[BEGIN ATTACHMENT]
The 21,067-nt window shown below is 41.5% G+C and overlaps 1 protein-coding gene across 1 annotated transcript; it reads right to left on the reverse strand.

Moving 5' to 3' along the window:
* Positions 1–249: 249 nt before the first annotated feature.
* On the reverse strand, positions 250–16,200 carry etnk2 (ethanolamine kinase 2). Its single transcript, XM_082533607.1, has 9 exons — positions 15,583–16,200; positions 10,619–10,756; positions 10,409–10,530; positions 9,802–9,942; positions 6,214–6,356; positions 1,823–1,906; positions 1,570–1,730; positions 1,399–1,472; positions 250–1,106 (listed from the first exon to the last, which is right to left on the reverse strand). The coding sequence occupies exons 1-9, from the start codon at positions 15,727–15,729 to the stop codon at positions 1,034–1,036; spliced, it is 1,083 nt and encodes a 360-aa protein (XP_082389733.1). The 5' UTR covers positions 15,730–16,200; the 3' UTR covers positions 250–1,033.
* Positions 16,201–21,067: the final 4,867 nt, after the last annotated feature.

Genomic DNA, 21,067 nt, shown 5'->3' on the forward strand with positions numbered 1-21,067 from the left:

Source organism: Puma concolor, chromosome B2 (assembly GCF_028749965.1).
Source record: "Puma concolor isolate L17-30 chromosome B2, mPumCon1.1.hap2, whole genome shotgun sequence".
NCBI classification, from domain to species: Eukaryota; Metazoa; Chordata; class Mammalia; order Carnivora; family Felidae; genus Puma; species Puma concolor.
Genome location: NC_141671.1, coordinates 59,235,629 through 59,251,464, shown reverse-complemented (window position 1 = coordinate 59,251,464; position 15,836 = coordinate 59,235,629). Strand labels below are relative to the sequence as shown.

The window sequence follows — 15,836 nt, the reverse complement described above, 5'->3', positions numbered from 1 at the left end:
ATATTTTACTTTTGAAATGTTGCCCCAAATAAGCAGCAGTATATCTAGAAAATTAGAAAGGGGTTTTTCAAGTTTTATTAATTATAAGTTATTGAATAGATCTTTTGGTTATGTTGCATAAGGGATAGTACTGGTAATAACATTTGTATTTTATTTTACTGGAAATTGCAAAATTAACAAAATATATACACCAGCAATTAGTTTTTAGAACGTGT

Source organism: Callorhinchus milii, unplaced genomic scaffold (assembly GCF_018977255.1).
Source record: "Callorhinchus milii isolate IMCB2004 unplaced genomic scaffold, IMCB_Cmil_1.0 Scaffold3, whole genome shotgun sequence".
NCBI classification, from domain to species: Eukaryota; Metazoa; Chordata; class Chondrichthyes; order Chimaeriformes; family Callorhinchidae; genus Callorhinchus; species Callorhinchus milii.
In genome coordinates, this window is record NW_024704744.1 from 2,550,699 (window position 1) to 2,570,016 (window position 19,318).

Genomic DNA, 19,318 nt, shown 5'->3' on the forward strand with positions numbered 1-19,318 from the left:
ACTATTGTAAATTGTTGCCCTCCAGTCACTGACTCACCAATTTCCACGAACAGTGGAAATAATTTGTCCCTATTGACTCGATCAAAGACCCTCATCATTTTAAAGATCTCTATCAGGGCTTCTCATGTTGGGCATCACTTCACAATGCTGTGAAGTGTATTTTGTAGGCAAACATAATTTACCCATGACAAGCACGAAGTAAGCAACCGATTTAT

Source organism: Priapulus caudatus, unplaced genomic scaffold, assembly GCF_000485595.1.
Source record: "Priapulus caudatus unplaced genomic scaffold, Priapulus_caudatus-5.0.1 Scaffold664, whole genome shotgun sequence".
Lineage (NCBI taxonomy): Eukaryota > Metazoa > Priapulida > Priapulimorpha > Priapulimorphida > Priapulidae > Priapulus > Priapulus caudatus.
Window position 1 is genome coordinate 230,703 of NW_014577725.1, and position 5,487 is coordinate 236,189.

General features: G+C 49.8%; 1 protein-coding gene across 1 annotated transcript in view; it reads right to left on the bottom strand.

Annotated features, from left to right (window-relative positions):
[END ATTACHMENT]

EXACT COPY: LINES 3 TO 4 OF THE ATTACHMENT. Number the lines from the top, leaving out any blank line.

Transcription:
* Positions 1–249: 249 nt before the first annotated feature.
* On the reverse strand, positions 250–16,200 carry etnk2 (ethanolamine kinase 2). Its single transcript, XM_082533607.1, has 9 exons — positions 15,583–16,200; positions 10,619–10,756; positions 10,409–10,530; positions 9,802–9,942; positions 6,214–6,356; positions 1,823–1,906; positions 1,570–1,730; positions 1,399–1,472; positions 250–1,106 (listed from the first exon to the last, which is right to left on the reverse strand). The coding sequence occupies exons 1-9, from the start codon at positions 15,727–15,729 to the stop codon at positions 1,034–1,036; spliced, it is 1,083 nt and encodes a 360-aa protein (XP_082389733.1). The 5' UTR covers positions 15,730–16,200; the 3' UTR covers positions 250–1,033.